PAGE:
b) If you’re letting people buy the product that is out of stock, call them immediately. Explain the situation. Offer them a 10% discount if they’re going to wait for a longer time. 


People understand the scope of this situation and they will understand if they have to wait. What they will not understand is if something is promised to be delivered in 24 hours and then gets delivered a week later without any notice. 

Go for prepaid purchases

It depends on the country, but some logistic partners have already blocked payments on delivery. It is extremely likely it’s going to happen in your country soon as everyone is trying to protect their employees to have as less contact with customers as possible.

Here is how you can prepare for that:


a) Allow people to buy the product with payment on delivery, but don’t process it yet. Use the support team to call these customers, explain the situation and hand-guide them through an online payment. Obviously, if you have the resources to do this.

b) Block the Cash on Delivery option and set up a pop-up explaining why.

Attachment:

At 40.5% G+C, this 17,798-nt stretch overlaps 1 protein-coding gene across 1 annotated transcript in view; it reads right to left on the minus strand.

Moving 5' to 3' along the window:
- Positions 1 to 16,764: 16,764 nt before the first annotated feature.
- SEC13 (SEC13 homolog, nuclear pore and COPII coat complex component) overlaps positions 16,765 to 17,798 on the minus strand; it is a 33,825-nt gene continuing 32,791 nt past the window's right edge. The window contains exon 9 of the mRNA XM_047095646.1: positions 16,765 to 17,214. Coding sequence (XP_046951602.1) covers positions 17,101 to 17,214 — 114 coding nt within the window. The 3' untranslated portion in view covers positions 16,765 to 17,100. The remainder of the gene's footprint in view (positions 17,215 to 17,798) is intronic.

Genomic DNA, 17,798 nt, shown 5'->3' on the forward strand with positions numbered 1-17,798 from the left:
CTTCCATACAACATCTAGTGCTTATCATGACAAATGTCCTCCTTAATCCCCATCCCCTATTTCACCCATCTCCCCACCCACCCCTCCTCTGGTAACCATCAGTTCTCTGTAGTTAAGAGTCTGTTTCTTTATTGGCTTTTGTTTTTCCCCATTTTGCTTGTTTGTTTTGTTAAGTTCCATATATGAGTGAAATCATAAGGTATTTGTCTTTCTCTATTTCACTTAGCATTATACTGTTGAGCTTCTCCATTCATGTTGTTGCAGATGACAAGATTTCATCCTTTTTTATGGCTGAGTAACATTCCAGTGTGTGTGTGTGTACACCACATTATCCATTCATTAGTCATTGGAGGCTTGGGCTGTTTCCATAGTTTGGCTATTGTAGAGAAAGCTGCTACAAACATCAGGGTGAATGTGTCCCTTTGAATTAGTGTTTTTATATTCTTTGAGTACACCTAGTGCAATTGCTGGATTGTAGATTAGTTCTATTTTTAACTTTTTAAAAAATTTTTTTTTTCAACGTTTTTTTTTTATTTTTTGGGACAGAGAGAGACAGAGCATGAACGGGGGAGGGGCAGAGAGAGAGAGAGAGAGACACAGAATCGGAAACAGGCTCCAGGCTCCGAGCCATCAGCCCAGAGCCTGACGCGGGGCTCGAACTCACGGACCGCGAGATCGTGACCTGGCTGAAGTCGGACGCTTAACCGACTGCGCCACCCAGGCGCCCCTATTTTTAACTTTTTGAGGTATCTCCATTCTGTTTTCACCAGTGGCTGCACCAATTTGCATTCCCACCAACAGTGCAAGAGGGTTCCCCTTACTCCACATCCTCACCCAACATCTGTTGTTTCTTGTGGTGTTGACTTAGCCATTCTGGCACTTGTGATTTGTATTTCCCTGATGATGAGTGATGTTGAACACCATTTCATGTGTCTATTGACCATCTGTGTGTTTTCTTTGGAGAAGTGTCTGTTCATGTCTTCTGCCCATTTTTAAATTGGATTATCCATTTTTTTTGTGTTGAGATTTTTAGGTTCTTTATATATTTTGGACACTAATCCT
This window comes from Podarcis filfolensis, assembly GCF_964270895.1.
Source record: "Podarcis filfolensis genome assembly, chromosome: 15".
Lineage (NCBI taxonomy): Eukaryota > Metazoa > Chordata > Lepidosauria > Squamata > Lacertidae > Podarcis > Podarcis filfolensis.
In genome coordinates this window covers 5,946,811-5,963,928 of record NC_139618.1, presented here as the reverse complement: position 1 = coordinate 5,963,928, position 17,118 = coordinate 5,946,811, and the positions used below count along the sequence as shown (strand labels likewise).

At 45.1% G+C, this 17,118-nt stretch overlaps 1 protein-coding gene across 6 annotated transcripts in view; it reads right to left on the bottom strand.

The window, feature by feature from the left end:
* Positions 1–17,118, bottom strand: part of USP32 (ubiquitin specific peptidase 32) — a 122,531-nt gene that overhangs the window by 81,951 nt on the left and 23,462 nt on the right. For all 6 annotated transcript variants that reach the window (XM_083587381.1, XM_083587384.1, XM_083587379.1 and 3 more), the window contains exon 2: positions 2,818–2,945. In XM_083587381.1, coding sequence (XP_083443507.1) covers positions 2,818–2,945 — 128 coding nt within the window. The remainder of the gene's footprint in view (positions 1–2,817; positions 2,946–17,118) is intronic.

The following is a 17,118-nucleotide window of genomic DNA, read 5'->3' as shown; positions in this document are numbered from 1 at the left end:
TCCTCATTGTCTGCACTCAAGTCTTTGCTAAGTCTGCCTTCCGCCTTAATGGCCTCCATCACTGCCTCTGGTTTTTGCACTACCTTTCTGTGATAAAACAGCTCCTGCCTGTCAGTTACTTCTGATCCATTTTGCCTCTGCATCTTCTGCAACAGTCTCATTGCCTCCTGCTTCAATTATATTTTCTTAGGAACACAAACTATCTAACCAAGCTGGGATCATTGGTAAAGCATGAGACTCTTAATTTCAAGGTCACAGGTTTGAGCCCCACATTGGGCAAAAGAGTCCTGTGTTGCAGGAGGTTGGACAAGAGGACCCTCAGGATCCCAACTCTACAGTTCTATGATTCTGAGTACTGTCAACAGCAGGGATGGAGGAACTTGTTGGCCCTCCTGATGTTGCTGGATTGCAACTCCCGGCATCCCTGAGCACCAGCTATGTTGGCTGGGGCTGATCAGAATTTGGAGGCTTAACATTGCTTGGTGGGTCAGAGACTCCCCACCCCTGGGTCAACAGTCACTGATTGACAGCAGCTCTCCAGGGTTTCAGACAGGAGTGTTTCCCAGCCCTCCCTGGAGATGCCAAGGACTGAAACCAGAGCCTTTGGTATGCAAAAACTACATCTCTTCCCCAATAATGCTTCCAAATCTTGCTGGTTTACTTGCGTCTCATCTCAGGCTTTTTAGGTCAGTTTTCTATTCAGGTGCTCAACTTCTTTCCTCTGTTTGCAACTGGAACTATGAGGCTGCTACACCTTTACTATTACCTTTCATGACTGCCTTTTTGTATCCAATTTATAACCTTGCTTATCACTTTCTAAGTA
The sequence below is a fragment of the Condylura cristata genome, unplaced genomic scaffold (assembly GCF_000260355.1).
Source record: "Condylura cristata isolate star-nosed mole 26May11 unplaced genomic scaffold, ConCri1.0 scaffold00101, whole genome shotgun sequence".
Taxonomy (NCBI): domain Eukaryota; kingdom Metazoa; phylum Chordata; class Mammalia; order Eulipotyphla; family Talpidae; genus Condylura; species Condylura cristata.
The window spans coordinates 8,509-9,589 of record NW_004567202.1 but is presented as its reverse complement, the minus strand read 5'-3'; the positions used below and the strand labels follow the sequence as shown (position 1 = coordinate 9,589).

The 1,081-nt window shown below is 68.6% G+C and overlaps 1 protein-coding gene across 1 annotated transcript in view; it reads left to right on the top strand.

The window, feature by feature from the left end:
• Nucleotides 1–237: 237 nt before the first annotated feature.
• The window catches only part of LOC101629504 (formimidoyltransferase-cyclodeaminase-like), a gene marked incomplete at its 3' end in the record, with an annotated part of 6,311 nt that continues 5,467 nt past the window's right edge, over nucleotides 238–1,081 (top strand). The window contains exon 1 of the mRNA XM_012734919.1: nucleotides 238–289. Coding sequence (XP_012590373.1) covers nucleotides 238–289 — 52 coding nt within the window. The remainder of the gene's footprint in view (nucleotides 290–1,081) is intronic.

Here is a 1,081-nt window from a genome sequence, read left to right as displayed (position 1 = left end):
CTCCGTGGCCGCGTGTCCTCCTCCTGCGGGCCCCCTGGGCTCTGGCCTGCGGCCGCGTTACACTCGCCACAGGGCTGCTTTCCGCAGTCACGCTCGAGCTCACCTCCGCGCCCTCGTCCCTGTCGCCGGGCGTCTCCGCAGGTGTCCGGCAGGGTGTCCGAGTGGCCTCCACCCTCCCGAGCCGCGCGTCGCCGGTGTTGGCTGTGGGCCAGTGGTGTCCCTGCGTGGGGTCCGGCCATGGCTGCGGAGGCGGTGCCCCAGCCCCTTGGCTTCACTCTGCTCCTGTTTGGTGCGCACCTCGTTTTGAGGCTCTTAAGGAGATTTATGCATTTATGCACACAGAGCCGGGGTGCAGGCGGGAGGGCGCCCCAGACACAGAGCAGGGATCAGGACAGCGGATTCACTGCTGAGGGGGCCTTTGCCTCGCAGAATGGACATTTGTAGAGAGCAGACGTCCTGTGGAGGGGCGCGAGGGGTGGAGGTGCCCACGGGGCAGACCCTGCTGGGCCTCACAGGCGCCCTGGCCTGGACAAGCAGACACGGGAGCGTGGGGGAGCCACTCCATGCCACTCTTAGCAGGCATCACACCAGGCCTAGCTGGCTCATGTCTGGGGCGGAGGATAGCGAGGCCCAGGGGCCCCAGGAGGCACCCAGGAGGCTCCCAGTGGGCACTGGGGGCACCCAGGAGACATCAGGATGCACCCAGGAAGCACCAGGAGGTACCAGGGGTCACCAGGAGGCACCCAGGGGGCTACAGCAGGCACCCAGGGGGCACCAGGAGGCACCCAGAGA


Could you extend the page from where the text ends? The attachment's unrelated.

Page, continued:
c) Use the abandoned cart email to explain why COD is not available

d) Optimize the UI design to make the prepaid option more prominent

e) Enable the option a prepaid payment – transaction to your bank account.

Do NOT use this as an opportunity to take advantage of customers

Cheap shots will get backfired. These are some tough times for everyone and the last thing you want to do is take advantage of the people in need. Don’t raise prices and then offer discounts. Don’t do COVID-19 SALE campaigns etc. It’s going to make your e-commerce look small-minded and it might attract some type of customers – but think about everything that they won’t.  

If you need help with your business these days, reach out to us here.

Article written with the help of: 
Klaviyo.com

Baymard.com

e27.co

Growth Hacking Slovenia & Ziga Krampersek

Featured photo by Martin Sanchez on Unsplash